The first phase of the Environment Agency's work to improve flood defence banks at Whittlesey Washes has been completed early.
Work was carried out to strengthen a 5km section of the South Barrier Bank between Ring’s End at Guyhirn and Poplar House Farm, where layers of compacted material have been placed to help prevent erosion of the banks.
Whittlesey Washes – also known as the Nene Washes – stores water from the River Nene when it is ‘tide-locked’. This happens when heavy rainfall increases the flows in the river and coincides with high tides, meaning the extra water cannot be released through the Dog in a Doublet Sluice. As the tide recedes, water is released from the reservoir and into the tidal River Nene through the Ring’s End Sluice.
Now the work is complete, the footpath running along the crest of the bank has been reopened to the public.
Phase one of the project was started in July 2013. It’s part of a three-year, £26m Environment Agency-led scheme to strengthen a 16km stretch of the South Barrier Bank.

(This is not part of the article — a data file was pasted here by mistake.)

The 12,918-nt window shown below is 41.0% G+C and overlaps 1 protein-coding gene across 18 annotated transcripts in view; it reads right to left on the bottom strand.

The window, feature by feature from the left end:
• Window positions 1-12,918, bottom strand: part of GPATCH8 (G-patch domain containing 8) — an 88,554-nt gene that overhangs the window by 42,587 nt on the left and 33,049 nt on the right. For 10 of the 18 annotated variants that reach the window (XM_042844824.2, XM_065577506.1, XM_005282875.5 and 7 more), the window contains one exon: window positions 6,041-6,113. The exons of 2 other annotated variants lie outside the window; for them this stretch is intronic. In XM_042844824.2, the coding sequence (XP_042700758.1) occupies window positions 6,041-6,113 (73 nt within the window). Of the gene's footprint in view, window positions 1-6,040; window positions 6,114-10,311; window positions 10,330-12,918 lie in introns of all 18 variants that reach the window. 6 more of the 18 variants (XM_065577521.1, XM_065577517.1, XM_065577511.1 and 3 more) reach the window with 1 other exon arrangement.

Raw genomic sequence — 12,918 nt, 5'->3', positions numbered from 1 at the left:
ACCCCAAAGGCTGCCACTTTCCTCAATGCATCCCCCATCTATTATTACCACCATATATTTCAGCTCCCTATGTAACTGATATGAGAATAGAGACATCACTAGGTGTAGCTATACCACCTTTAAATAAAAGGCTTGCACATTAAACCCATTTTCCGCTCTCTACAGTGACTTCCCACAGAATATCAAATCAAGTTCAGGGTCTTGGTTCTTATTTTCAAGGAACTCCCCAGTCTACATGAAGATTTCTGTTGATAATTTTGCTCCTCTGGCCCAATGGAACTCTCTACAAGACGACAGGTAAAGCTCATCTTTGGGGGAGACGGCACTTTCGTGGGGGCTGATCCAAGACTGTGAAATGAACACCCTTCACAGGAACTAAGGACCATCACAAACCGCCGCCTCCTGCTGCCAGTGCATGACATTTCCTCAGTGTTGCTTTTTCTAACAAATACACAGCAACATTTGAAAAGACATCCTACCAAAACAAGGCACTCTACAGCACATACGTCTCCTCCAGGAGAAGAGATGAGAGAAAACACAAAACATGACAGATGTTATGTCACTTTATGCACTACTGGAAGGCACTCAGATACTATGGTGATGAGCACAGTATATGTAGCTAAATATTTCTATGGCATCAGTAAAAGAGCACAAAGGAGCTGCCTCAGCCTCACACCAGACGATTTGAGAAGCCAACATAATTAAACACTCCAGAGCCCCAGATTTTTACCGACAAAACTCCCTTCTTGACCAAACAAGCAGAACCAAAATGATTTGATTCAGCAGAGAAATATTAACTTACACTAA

Guy Szomi, Environment Agency catchment engineer, said:
We’re very pleased to have completed the first phase of the Whittlesey Washes bank works – this swift and efficient work with our partners means local people can get back to enjoying walking in the area while the warmer months are still upon us.
The Whittlesey Washes project will improve the condition of the South Barrier Bank so it can continue to protect hundreds of homes, roads, and railways in and around Peterborough, as well as 8,000 hectares of farmland to the south east of the city.
Phase two of the bank improvements – between Poplar House Farm and Eldernell, and from Eldernell to Bassenhally – started last summer. While this work will be finished by November, the footpath through this patch will remain diverted until next summer. This will allow the grass – which plays an integral part to the stability of the bank – to establish.
The third phase, which started in March, will see the 3km stretch of bank between Stanground and Ball Bridge in Whittlesey strengthened. A low, 249m-long concrete wall is being built between Stanground Sluice and the car park. Once this section is complete, we will be able to open the Green Wheel cycle path (route 21) earlier than originally planned.
All bank work is expected to be complete by the end of November 2015.
Published: 24 July 2015
From: Environment Agency